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In memoriam: Paul Tansey, by Ken O'Brien Back  
Paul was first and foremost an economist. Secondarily he was a journalist. Journalism to him was a means, certainly not an end. It was the means through which he communicated his training in economics, and, my, how much he believed that Ireland needed what he had learned.
I write this with trepidation that whatever I might say, even with regard to his life as an economist, will inevitably fall short of what is needed to do him justice. Above all, I fear what he might have said of it. And Paul was much more than an economist, he was a sportsman, equestrian sports were number one for him, polymath, father, husband, and friend. He was a friend, not just in the everyday sense that most of us understand the meaning of the word. To Paul, friendship was a passion.

In that spirit, I offer the following as a contribution to the canon on Paul Tansey and his contribution to Irish economics.

Paul was first and foremost an economist. Secondarily he was a journalist. Journalism to him was a means, certainly not an end. It was the means through which he communicated his training in economics, and, my, how much he believed that Ireland needed what he had learned.

That was not surprising, because Paul had the privilege, in 1972, the year that he graduated as an economist, to be a member of that still small band of academically trained economists in Ireland. By that time, the Irish universities between them had only graduated a few hundred economists in their entire history.

He had the privilege and responsibility of being a pioneer. He returned to the Irish Times in 2007, on the urging of his former fellow correspondent Geraldine Kennedy, after 20 years. I recall, when he first told me of his return, at the wedding reception of our mutual friend, Neil Holman, ‘do you want to hear my news’.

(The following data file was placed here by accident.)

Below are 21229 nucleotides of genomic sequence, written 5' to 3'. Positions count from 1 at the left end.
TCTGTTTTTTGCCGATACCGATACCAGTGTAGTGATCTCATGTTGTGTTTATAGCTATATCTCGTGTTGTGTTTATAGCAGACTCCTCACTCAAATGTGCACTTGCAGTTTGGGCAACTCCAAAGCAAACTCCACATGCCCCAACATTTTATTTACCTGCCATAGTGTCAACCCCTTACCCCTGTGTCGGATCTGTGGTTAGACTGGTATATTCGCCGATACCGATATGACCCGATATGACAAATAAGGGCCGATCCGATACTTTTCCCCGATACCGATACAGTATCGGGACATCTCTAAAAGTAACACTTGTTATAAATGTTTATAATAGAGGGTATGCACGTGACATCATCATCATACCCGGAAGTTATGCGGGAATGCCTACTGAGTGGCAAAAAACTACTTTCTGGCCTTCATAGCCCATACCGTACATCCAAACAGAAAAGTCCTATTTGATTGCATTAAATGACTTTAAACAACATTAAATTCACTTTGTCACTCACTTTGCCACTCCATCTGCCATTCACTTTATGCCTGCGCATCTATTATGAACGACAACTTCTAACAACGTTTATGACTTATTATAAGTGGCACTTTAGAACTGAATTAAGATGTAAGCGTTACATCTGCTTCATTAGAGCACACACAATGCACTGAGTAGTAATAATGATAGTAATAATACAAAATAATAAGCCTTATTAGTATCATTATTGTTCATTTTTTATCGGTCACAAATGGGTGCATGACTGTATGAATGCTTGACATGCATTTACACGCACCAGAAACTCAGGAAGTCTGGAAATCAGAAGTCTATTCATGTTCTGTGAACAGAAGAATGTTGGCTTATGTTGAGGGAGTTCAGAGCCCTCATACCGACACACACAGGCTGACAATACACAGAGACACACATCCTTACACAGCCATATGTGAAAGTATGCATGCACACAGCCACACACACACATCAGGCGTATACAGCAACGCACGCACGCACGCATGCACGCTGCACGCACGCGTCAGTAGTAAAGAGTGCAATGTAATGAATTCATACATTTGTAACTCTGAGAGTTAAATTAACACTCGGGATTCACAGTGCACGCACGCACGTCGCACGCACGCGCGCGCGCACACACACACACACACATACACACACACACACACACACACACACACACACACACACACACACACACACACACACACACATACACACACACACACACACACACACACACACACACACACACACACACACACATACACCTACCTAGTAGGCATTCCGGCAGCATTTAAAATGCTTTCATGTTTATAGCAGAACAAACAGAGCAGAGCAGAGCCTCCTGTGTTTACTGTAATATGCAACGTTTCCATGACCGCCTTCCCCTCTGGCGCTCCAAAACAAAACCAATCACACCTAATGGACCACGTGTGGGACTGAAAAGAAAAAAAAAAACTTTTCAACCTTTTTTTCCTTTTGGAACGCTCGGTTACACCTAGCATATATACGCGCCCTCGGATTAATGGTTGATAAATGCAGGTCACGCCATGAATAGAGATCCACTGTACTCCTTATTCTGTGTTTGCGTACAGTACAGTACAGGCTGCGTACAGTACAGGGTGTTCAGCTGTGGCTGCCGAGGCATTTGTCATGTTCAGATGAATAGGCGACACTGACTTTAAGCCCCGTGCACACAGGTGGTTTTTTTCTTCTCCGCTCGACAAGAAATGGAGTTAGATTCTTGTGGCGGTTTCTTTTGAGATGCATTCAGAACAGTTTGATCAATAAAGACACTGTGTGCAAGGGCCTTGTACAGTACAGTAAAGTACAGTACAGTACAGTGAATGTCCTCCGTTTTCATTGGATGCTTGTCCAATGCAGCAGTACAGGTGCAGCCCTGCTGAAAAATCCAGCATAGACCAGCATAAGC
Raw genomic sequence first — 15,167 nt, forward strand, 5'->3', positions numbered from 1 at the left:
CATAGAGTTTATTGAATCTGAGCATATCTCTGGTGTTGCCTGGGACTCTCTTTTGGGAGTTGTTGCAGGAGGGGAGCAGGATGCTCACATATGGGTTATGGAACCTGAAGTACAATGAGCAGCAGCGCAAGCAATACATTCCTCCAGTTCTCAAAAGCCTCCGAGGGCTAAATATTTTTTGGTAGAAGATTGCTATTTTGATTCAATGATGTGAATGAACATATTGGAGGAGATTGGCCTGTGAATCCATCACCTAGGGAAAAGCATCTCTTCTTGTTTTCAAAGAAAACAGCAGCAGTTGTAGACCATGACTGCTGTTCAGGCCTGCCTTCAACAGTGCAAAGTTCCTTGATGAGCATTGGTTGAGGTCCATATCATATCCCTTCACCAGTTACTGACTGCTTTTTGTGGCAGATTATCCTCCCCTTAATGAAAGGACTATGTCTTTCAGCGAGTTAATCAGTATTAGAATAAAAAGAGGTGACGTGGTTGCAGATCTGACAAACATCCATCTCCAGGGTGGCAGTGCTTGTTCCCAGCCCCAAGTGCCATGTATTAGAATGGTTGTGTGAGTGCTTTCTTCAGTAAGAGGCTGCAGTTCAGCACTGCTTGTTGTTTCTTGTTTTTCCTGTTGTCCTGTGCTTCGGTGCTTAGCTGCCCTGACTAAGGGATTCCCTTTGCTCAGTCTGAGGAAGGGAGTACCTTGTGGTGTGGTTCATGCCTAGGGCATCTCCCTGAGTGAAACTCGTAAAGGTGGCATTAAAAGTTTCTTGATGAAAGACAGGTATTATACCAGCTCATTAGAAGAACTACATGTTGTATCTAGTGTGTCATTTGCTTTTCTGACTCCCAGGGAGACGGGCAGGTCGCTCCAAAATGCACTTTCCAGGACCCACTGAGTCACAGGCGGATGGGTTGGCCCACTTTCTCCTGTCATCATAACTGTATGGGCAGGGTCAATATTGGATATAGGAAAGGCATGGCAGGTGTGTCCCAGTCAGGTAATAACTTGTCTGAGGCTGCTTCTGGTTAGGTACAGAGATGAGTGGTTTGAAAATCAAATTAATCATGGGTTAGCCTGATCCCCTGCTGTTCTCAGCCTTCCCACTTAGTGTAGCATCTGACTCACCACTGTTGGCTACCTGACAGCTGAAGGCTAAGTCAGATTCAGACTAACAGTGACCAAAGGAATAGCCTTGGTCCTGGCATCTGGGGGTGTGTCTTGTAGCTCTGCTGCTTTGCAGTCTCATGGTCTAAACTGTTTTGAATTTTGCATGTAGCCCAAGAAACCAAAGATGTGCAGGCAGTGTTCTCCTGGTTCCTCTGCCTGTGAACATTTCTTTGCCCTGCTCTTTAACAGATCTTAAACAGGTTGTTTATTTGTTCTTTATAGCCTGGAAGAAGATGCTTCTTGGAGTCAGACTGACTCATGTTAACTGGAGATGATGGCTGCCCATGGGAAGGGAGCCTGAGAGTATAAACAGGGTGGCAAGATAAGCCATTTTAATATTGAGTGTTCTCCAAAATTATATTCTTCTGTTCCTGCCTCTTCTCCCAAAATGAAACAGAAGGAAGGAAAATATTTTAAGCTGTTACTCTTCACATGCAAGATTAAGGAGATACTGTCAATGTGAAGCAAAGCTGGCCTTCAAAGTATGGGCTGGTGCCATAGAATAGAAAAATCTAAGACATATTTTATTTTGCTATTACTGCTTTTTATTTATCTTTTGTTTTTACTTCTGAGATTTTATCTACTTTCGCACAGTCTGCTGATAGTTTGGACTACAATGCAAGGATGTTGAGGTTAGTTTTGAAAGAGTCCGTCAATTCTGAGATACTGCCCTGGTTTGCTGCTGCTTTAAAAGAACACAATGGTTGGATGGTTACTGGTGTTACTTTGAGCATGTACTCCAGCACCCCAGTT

He was the first economics journalist in Ireland. Others, of course, had written on economics, for example Garret Fitzgerald, who, through his columns in the Irish Times, first set out the idea of regular economic commentary in the national newspapers. But Paul was the first full time journalist, employed on a full time basis to report and interpret the day-to-day events for the nation,
to put economics as a discipline on the daily agenda of the still-young Irish nation.

He created the position, which, since then has been emulated in the other national media. He had already pioneered journalism, as a means to an end in his student days in TCD, as a writer, and as the effective founder of one of the college papers, Liaison. I recall his next step, when over coffee in the Golden Spoon restaurant in Suffolk Street in Dublin, he pushed an advertisement in the Irish Times for the job of sub editor across the table. ‘I’ve decided to apply for it. What do you think ?’ I, as a fellow member of his class, wondered what he had in mind - it was not the usual route for a graduate economist in 1972. But he clearly knew what he had in mind. He got the job, he was assigned to the Business and Finance pages as a sub editor, and quickly, began to do what he really wanted to do - write, on business, and increasingly, as soon as he could, about economics.

By the mid 1970s, he had persuaded his editors, starting with Andrew Whittaker, that the position of economics correspondent should be created, and thus began a genre in Irish journalism that was repeated throughout the media, RTE, and the other national newspapers.